• The tourism value chain is expanding to include non-mobility and mobility subsectors driven by capital allocation to travel tech innovations.
  • These subsectors represent substantial capital formation and offer fresh investment opportunities, particularly post-COVID-19.

2.3. Attractiveness and Foreign Direct Investment (FDI)

  • Tourism FDI reached USD 61.8 billion globally in 2019, supporting over 135,000 jobs.
  • Despite global economic challenges, the tourism sector remained resilient, with increasing FDI projects.
  • Major sources of tourism-related FDI are in developed countries, but there’s a growing trend in Latin America and the Caribbean.
  • Developing countries seek capacity building and expertise to enhance their tourism investment strategies and attract FDI.
  • C. Frameworks to Foster Sustainable and Inclusive Tourism Investments

3.1. Shift from Traditional to Non-Traditional Investments

  • Traditional tourism investments, totaling USD 195 billion (2015-2019), predominantly flowed into Asia-Pacific (41%) and Europe (27%), with Latin America and the Caribbean seeing increased investments.
  • “Accommodation” accounted for 57% of Greenfield investments, reflecting conventional construction-related projects.
  • Non-traditional investments in services related to software technologies, like travel arrangement services and internet publishing, constituted 32% of total investments during 2015-2019.
  • Venture Capital (VC) investments in Travel Tech and Corporate Venture Capital (CVC) are on the rise, amounting to USD 449 billion (2014-2019), revolutionizing the tourism sector with technology-driven innovation.
  • However, emerging economies are yet to fully tap into the potential of global travel tech investments, making it imperative to support innovation in these regions.

3.2. Tourism Investment Strategies

  • UNWTO outlines a three-stage framework for Tourism Investment Strategy (TIS):
  • Organizational Strategy (Enabling Capacities):Establishing a clear vision and ownership for FDI attraction.
  • Attractiveness Strategy (Enabling Conditions):Creating favorable investment conditions, including macroeconomic stability and regulatory environment.
  • Promotion Strategy (Enabling Opportunities): Developing a compelling value proposition, identifying key projects, and leveraging industry trends to attract investors.
  • The COVID-19 pandemic underscores the need for sustainable tourism investments that go beyond traditional growth-focused projects.
  • Non-traditional investments fostering innovation and sustainability are crucial for the sector’s long-term resilience and alignment with SDGs.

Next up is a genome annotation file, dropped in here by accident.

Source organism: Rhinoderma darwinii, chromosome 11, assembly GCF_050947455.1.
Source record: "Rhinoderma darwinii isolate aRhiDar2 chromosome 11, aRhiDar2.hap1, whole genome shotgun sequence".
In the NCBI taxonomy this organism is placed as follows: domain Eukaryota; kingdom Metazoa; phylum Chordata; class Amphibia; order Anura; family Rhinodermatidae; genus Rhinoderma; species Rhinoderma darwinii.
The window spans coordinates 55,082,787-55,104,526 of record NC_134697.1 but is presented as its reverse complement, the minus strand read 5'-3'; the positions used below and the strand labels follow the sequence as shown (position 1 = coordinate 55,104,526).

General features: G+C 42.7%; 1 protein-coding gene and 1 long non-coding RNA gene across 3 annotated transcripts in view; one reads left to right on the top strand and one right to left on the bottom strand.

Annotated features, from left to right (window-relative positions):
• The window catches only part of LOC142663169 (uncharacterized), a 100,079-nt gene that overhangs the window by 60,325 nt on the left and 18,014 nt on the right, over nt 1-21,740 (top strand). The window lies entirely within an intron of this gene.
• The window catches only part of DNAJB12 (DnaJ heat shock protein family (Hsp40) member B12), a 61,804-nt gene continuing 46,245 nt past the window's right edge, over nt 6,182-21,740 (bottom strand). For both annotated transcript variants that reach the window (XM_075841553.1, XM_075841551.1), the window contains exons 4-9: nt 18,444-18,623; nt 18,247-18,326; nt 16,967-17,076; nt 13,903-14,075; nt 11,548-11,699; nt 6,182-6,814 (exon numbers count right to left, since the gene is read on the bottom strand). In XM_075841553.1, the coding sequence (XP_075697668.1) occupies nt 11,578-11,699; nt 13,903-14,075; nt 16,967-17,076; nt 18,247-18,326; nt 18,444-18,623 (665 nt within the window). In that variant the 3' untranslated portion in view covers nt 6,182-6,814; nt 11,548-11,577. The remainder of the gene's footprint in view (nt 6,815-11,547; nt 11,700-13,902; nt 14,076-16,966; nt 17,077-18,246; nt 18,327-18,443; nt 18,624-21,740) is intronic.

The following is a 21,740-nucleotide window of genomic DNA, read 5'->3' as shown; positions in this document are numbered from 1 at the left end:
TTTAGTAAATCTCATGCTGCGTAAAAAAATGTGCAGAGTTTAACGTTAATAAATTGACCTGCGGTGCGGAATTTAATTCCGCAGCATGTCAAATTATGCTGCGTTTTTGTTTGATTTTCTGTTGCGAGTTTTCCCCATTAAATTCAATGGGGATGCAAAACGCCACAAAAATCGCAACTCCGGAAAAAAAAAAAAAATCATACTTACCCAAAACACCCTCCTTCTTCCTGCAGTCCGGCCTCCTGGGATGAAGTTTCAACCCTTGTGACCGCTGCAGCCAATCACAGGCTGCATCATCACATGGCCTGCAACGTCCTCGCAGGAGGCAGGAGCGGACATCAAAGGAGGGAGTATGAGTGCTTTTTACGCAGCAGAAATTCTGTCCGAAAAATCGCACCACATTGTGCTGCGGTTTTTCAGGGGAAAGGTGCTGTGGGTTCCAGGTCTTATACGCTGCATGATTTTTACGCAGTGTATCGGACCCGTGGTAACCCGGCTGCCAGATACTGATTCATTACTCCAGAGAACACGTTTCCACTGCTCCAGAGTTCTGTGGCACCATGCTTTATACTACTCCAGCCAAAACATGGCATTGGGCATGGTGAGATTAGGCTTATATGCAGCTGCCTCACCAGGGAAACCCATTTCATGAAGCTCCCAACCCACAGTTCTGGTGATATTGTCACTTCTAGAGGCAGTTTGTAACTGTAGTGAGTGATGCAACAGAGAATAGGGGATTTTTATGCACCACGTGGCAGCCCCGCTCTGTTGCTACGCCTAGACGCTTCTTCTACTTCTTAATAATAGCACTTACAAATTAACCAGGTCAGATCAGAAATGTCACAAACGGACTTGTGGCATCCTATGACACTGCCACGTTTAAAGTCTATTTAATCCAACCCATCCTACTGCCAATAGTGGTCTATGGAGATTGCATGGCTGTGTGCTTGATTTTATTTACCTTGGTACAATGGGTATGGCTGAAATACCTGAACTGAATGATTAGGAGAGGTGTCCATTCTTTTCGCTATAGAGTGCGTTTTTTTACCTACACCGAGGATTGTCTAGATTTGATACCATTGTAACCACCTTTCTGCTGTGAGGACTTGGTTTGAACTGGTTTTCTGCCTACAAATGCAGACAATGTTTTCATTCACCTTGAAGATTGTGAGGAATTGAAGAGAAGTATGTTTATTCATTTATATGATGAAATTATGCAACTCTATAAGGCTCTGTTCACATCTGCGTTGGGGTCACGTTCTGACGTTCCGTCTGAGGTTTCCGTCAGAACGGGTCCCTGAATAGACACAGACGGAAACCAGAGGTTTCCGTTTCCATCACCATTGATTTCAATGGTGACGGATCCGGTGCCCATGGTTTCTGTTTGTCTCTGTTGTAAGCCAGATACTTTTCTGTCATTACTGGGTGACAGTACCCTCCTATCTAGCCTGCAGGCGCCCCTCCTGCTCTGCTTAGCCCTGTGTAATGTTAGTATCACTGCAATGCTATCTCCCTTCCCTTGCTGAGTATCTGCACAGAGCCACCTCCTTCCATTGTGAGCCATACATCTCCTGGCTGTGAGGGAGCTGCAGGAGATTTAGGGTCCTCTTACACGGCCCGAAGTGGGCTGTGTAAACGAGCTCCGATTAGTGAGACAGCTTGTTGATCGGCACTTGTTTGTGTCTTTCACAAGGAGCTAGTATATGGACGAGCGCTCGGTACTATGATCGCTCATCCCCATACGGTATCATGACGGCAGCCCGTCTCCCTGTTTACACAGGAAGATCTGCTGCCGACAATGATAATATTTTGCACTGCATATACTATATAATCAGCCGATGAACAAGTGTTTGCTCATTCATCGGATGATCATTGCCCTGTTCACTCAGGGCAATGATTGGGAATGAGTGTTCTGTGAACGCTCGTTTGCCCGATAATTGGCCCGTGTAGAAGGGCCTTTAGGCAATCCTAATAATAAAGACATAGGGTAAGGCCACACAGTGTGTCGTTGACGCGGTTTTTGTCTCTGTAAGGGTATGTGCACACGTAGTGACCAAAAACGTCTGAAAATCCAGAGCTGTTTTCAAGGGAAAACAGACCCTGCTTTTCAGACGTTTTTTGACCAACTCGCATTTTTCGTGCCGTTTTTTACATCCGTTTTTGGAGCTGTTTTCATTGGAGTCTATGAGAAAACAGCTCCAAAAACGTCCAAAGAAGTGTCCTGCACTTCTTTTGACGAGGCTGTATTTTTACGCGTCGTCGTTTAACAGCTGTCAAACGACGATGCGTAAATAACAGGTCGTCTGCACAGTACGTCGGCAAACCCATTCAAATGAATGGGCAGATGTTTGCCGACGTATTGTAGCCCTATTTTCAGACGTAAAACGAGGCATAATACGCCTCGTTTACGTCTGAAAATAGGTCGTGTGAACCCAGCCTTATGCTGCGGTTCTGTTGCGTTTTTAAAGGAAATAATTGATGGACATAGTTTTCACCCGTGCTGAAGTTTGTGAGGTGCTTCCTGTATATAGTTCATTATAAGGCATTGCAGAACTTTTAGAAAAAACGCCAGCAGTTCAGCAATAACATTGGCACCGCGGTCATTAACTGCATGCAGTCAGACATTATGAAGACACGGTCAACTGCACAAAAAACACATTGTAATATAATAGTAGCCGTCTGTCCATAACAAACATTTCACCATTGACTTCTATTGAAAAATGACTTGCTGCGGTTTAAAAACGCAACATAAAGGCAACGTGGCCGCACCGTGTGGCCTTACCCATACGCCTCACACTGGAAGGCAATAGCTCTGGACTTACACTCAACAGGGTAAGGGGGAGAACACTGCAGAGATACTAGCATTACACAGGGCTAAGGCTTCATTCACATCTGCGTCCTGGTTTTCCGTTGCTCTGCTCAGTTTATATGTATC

• Governments should promote policies and new investment mechanisms to recover, retain, and attract foreign direct investments, reimagining tourism for a more sustainable future.

Investments in Pakistan

In the heart of Pakistan lies a landscape of unparalleled beauty, a tapestry woven with lush green valleys, towering Himalayas, Karakoram, and Hindukush mountain ranges, meandering rivers, and captivating coastlines. This breathtaking natural canvas is adorned with a rich cultural heritage, including the ancient Buddhist ruins of Gandhara, the mysteries of the Indus Valley, and the enigmatic city of Mohenjo Daro. It’s a land that inspires awe and reverence, drawing travelers from across the globe.

However, as investments flow into the northern regions, a troubling concern looms. The absence of clear-cut policies and investor-friendly guidelines has resulted in a haphazard approach that threatens the very essence of this remarkable landscape. Local communities, deeply rooted in these lands, watch with growing unease as their culture and way of life face the encroachment of unchecked development.

Erum Khan, an advocate/Expert on Sustainable Tourism, recently visited Gilgit Baltistan as part of the project ‘Towards Sustainable Tourism.’ In a compelling video, she shed light on the crucial issue of fixing hotel rates in tourist destinations of Pakistan. The main focus of Miss Erum Khan’s visit was to explore the potential and feasibility of implementing sustainable tourism policies and rules in the picturesque region of Gilgit Baltistan. Miss Erum Khan’s insightful discussion encourages authorities and stakeholders to consider sustainable practices in tourism, not only in Gilgit Baltistan but also in other tourist destinations across Pakistan. By embracing sustainable tourism policies, the country can achieve long-term economic growth, preserve its natural beauty, and offer a more enjoyable experience for travelers.

It is time to heed the call for change and take decisive action. We implore our policymakers to enact comprehensive tourism policies in every province, policies that not only protect our natural wonders and cultural treasures but also promote sustainable development. The moment has come to establish a unified Tourism Board, inviting stakeholders and experts from around the world to join hands in shaping the future of Pakistan’s tourism.

As we embark on the path of tourism diplomacy, let us extend our appeal to embassies and diplomatic missions, urging them to partner with us in this noble endeavor. Together, we can forge a road ahead that preserves our heritage, empowers our communities, and opens our doors to the world, inviting travelers to experience the splendor of Pakistan.

Standing at this pivotal juncture, we recognize that the key to a brighter future lies not only in prudent investments but also in responsible, green investments. By prioritizing sustainability in Pakistan’s tourism sector, we can combat the challenges of climate change and ensure that our natural wonders endure for generations to come.

(Written by Erum Khan, UN Fellow on SDG’s Next Generation Leader (Fellow NGL),

Sustainable Tourism Expert, Sustainable Brand Strategist, Director Innovation & Planning Travel Explorer Weekly, Director Odyssey, Tourism Diplomat, Presenter at UN International Conference on Sustainable Development, New York)